Wireless Industry News

Mobile World Congress wrapped over a month ago, but the hype, discussion and analyzation of “5G” mobile technology is far from over. In fact, it’s really just beginning as even the most optimistic commentators at MWC acknowledged it won’t be until at least 2020 before we see the first large-scale commercial deployments of 5G networks. This is disappointing news for anyone eager to marry the benefits of 5G network capabilities, like high speed and low latency, with forward looking technologies like virtual and augmented reality applications and services. Those pipe dreams can only become realities when paired with high-definition mobile video capabilities and 5G networks are critical for success. The good news is because 5G is a technical standard that is very much still under development, the three-year development lag means there is plenty of time for enterprises and mobile operators to prepare for the step change in mobile performance that 5G will bring. Read More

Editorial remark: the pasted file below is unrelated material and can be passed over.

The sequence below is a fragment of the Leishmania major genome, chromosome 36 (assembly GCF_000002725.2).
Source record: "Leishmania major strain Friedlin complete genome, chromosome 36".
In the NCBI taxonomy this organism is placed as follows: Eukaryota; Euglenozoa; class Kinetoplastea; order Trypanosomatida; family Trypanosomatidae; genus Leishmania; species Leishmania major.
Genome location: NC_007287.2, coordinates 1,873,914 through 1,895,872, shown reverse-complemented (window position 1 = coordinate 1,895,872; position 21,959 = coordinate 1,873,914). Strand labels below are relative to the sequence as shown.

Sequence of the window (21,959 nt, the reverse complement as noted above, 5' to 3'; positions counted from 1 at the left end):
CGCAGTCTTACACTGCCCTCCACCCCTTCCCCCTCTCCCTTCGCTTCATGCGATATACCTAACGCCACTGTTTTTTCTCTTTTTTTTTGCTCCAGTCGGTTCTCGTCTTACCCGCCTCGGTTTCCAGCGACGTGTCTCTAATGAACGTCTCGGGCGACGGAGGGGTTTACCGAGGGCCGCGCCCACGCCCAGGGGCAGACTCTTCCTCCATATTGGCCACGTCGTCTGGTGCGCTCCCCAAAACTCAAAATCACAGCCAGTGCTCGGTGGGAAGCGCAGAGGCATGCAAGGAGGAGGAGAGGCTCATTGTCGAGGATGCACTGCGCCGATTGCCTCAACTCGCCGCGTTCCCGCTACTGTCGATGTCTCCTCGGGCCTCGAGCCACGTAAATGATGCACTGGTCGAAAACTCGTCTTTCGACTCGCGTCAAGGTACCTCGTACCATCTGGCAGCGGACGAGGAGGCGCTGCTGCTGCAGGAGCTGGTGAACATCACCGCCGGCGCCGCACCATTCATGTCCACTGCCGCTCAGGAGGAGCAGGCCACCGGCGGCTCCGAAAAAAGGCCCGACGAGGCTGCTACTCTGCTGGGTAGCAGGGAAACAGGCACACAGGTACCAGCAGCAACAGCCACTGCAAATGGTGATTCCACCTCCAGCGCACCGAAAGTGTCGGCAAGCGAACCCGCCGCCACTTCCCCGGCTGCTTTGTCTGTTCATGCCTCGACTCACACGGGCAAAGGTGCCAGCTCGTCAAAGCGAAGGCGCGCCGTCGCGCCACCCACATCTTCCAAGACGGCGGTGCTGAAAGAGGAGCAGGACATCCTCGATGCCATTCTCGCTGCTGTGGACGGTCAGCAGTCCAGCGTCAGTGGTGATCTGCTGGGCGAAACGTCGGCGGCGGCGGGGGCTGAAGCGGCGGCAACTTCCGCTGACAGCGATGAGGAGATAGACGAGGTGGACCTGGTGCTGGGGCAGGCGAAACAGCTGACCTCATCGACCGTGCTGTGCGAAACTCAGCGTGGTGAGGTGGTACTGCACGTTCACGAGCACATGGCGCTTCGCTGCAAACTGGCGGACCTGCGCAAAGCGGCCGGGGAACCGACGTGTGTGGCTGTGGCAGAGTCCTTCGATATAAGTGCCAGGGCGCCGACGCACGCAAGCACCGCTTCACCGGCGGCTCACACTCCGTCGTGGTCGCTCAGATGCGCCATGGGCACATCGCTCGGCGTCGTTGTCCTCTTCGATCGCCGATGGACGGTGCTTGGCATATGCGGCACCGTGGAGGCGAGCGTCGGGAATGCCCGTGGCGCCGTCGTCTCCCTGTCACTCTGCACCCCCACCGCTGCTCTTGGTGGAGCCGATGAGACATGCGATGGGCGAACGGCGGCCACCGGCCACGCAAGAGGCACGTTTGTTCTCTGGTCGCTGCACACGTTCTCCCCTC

Verizon Wireless activated its Category M1 LTE network, making it the first U.S. carrier to launch a nationwide LTE network dedicated to the internet of things. The carrier said it will offer IoT data plans for as little as $2 per month per device, with customized options available for bulk activations and volume purchases.

Category M1 LTE is very different from the higher categories of LTE that smartphones use. Uplink and downlink speeds are both capped at one megabit per second, and bandwidth is capped at 1.4 megahertz per device. This is said to enable low-cost connectivity chipsets for devices that do not need constant communication with the network. Category M1 modems are roughly 75% less complex than Category 1 modems, which are currently used to connect IoT devices to LTE networks